What’s the one thing we’re not talking about in the music industry which you really feel we should be?

Urrrmm tricky one as it feels like a lot topics are being discussed within the musical community at the moment. I guess a big one though would be streaming platforms such as Spotify. I have friends who’ve had considerable numbers of plays and received next to no money for it, it’s not right. It’s not just about people getting paid properly, it’s about the whole culture of the music scene and what is readily available. If musicians aren’t selling albums and aren’t getting paid for streams lots of bands will disappear, and I reckon we’ll have less and less variety in music that’s considered part of mainstream culture, which has already happened it feels almost beyond repair sadly. However I do think it’s just about solvable, but it’d probably have to happen via government, which given our current government won’t happen anytime soon…

Autumn, the new EP from James Osler’s ensemble PILLOW, is available now

Pillow is a new string ensemble performing the dark and cinematic compositions of musician and composer James Osler.

The music captures the richness of a classical tone, whilst retaining the freedom of improvisation and the storytelling of folk like melodies. Sighting influences from artists such as Nick Drake, Claude Debussy, Erik Satie, Max Richter and Bill Frisell, Pillow embarks on telling their own story.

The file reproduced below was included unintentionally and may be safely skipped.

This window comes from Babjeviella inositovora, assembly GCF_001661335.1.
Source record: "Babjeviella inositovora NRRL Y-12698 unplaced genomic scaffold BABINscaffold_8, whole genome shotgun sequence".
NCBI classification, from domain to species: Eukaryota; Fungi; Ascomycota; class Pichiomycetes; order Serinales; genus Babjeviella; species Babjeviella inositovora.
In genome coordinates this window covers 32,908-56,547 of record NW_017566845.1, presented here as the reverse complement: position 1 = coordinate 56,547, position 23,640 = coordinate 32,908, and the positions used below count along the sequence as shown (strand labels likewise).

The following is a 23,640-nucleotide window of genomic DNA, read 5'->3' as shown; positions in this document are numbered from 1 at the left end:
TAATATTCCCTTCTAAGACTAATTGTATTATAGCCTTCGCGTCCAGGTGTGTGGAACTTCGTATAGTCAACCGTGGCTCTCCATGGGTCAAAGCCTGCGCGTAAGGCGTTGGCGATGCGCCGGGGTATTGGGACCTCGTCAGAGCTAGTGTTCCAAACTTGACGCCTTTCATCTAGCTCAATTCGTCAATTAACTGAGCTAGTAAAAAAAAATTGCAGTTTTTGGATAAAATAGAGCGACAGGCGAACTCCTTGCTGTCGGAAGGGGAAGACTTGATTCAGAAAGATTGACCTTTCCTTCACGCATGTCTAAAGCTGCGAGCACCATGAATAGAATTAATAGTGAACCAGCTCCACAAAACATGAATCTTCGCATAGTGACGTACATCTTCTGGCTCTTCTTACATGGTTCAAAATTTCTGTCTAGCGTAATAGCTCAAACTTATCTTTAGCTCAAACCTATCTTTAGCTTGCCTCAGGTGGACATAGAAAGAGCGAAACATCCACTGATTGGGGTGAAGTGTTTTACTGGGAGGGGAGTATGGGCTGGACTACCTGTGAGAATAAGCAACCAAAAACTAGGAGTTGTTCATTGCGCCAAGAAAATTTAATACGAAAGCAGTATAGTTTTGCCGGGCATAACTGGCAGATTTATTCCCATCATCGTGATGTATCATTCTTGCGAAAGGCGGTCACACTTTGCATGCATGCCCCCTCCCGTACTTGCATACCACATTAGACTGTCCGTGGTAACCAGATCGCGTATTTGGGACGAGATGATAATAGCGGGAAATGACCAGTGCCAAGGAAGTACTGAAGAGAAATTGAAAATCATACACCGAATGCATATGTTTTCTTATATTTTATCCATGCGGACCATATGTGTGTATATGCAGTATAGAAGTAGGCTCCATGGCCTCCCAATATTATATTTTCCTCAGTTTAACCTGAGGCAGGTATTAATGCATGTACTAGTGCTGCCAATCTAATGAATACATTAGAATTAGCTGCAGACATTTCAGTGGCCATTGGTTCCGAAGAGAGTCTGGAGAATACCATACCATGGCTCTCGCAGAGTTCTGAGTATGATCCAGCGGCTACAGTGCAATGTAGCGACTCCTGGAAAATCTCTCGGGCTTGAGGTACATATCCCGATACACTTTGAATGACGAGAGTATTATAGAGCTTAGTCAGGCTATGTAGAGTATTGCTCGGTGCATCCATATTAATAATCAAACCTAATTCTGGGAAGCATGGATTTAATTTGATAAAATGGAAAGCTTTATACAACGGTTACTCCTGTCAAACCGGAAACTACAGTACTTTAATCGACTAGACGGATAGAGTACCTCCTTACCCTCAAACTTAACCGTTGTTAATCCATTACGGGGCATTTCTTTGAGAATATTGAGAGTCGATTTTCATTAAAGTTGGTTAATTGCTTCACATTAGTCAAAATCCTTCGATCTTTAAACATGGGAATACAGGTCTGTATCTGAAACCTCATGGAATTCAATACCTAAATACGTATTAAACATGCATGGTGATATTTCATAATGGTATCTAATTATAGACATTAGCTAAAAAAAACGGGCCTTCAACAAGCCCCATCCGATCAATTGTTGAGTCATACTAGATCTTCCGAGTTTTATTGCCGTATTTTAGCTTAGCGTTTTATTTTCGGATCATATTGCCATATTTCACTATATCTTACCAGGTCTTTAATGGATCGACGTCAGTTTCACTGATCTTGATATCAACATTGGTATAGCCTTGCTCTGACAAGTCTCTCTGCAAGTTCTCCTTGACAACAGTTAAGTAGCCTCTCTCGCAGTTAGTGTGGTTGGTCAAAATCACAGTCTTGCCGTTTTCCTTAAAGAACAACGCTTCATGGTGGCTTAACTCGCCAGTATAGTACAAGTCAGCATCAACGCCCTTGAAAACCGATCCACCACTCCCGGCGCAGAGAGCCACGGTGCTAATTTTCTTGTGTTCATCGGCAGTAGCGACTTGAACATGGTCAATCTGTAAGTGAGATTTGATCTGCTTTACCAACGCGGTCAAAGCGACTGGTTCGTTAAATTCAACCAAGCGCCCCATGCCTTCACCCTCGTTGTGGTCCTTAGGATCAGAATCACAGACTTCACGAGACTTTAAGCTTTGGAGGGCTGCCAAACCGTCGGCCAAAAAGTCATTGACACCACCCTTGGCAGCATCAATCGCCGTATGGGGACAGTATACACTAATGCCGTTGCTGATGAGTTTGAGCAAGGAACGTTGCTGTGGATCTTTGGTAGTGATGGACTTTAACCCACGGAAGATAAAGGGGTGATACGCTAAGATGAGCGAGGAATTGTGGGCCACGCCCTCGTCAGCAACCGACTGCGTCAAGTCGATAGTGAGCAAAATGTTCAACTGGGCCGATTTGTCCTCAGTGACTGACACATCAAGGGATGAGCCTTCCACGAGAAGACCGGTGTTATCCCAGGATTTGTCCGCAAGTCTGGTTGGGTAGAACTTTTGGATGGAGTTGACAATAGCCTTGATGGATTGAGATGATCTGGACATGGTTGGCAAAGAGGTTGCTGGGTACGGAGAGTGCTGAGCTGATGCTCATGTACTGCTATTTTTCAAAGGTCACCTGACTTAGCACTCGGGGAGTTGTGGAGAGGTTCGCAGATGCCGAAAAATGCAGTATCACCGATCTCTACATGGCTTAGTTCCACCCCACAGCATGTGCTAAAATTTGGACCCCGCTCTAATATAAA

Born in 2018, written by the shores of Brighton and in the hub of London, recorded and produced in the valleys of South West Wales.

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James Osler writes: “My career as a musician started after I completed a BA Hons in Jazz Performance at Middlesex University in 2014, where I was taught guitar by the great guitarist and educator Stuart Hall and Chris Montague. I worked full time as a gigging and performing Jazz Guitarist playing at events, festivals and venues in various bands and projects all around the country. Currently play as a guitarist and pianist in up and coming Welsh band Samana band as a guitarist in multi disciplinary Jazz ensemble ‘The Cloggz’, led by renowned Jazz pianist Mark Edwards. Pillow is an ensemble I first began writing for in beginning of 2018. My intention was to create a small string ensemble comprising of; Violin, Cello, Double Bass and Guitar/Piano, which would play all original music combining the styles of Contemporary Classical/Non-classical, Neo-Impressionist, Jazz and Folk music. Off the back of the time and space the pandemic gave, I came up with concept of ‘The Golden Hour’, music dedicated to my favoured time of the year, Autumn. I have been working on it ever since.

In the band we have Richard Jones on Violin, Fraser Bowles on Cello, Jules Arthur on Viola and both JJ Stillwell and Rhys Lovell on Double bass.”